Your leaking thatched hut during the restoration of a pre-Enlightenment state.


Hello, my name is Judas Gutenberg and this is my blaag (pronounced as you would the vomit noise "hyroop-bleuach").


decay & ruin
Biosphere II
dead malls
Irving housing

got that wrong

appropriate tech
Arduino μcontrollers
Backwoods Home
Fractal antenna

fun social media stuff

(nobody does!)

Like my brownhouse:
   an indulgence as trivial as icecream
Sunday, June 25 2023

location: 800 feet west of Woodworth Lake, Fulton County, NY

Overnight the clouds cleared, leaving me a beautiful Sunday at the cabin. After drinking my morning coffee, I returned to the code generation project, which was eating up a lot of my cabin time this weekend. Then Gretchen sent me a direct message on Facebook from back in Hurley saying she was feeling "so sad." I asked if she was taking her meds, and she said she was. So that left me wondering what was going on. I suggested she watch episodes of Star Trek, a semi-utopian universe where mostly-benevolent people solve problems with professionalism, logic,ethics, and intelligence. She would end up watching old episodes of the Orville instead, which is like Star Trek but has a much better sense of humor.
When I'd had some little victory with my code generation task, I grabbed a beer and a new River Run inner tube that I'd recently purchased (and inflated a couple days ago) and walked down to the dock. I tried to get the dogs to come, but they never made it down there. The lake was gorgeous today, with puffy clouds in a blue sky and no evidence of active humans. Nobody was shooting a gun, operating a chainsaw, mowing a lawn, fishing, or operating a woodchipper. It was just me with the whole lake to myself. I climbed on the tube with my Guinness and floated about near the dock, periodically paddling back to it with my hands when the wind or currents carried me away (the breeze was coming from the southeast again).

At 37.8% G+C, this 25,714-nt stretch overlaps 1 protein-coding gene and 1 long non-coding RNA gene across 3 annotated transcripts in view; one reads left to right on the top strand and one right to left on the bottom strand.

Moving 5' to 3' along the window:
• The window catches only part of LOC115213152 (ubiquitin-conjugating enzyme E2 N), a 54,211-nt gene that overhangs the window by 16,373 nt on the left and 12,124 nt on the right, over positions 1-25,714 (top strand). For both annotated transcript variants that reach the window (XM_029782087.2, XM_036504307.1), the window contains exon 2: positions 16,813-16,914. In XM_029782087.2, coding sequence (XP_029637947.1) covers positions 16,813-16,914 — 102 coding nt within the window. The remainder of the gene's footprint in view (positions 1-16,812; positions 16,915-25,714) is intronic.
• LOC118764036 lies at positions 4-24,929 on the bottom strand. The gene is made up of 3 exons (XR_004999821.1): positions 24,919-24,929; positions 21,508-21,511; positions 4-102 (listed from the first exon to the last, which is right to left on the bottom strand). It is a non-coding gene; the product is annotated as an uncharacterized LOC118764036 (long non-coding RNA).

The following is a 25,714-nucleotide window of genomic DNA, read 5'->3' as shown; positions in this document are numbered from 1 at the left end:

Back at the cabin, I made a major push at digging sand out from the trench along the east foundation wall, under the decks. In so doing, I was able to dig all the way down to the footing. Then, before the walls of the trench could collapse, I installed a sheet of styrofoam. I cut it into two parts to make it easier to maneuver in the constricted space available. One piece was 60 inches tall and the part that remained was 31 inches tall. To fill any gaps around it and in the seam between the pieces, I used spray foam. This quickly got all over my hands, particularly my left hand. I tried to remove it with lighter fluid, but I was already too late at that point. Next I tried to shave some off with a knife, and in so doing I managed to cut a little too deep and nicked off a matchhead-sized piece of skin near on the inside of my left index finger. It started to bleed (though not very quickly) so then I had that to deal with.
Throughout the day I'd been doing a laundry, mostly to make the bed sheets clean in the big first floor bedroom. Christine (my first-cousin-once-removed) and her new boyfriend would be driving from Buffalo to NYC this weekend and would be staying there for a night (though they'd be missing us; since we would be doing our own traveling) and I wanted to make the cabin nice for them.